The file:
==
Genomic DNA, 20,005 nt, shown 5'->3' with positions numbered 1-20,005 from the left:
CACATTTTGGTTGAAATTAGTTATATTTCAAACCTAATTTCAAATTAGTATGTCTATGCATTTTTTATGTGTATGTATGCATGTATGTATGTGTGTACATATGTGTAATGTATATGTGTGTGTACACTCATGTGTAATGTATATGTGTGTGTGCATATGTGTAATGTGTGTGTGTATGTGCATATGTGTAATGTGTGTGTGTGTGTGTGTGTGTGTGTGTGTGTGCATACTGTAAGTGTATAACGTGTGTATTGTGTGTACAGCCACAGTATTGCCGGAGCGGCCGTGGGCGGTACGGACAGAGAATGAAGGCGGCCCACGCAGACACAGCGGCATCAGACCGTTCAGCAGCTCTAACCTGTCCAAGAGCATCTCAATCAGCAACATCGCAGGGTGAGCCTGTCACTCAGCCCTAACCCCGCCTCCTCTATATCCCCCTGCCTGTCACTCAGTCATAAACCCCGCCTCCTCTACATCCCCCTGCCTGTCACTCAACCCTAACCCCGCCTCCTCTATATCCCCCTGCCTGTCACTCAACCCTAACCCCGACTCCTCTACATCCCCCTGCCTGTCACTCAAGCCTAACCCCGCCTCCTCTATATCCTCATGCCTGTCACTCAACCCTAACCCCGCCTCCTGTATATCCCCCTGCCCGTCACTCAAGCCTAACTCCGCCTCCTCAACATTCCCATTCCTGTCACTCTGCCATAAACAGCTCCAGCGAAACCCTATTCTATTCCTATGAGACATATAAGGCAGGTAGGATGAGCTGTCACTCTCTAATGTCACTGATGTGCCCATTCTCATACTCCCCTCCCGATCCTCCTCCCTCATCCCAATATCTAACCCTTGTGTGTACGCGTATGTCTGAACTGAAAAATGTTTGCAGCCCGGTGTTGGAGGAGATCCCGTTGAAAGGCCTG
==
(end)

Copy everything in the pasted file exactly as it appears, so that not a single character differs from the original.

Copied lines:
Genomic DNA, 20,005 nt, shown 5'->3' with positions numbered 1-20,005 from the left:
CACATTTTGGTTGAAATTAGTTATATTTCAAACCTAATTTCAAATTAGTATGTCTATGCATTTTTTATGTGTATGTATGCATGTATGTATGTGTGTACATATGTGTAATGTATATGTGTGTGTACACTCATGTGTAATGTATATGTGTGTGTGCATATGTGTAATGTGTGTGTGTATGTGCATATGTGTAATGTGTGTGTGTGTGTGTGTGTGTGTGTGTGTGTGCATACTGTAAGTGTATAACGTGTGTATTGTGTGTACAGCCACAGTATTGCCGGAGCGGCCGTGGGCGGTACGGACAGAGAATGAAGGCGGCCCACGCAGACACAGCGGCATCAGACCGTTCAGCAGCTCTAACCTGTCCAAGAGCATCTCAATCAGCAACATCGCAGGGTGAGCCTGTCACTCAGCCCTAACCCCGCCTCCTCTATATCCCCCTGCCTGTCACTCAGTCATAAACCCCGCCTCCTCTACATCCCCCTGCCTGTCACTCAACCCTAACCCCGCCTCCTCTATATCCCCCTGCCTGTCACTCAACCCTAACCCCGACTCCTCTACATCCCCCTGCCTGTCACTCAAGCCTAACCCCGCCTCCTCTATATCCTCATGCCTGTCACTCAACCCTAACCCCGCCTCCTGTATATCCCCCTGCCCGTCACTCAAGCCTAACTCCGCCTCCTCAACATTCCCATTCCTGTCACTCTGCCATAAACAGCTCCAGCGAAACCCTATTCTATTCCTATGAGACATATAAGGCAGGTAGGATGAGCTGTCACTCTCTAATGTCACTGATGTGCCCATTCTCATACTCCCCTCCCGATCCTCCTCCCTCATCCCAATATCTAACCCTTGTGTGTACGCGTATGTCTGAACTGAAAAATGTTTGCAGCCCGGTGTTGGAGGAGATCCCGTTGAAAGGCCTG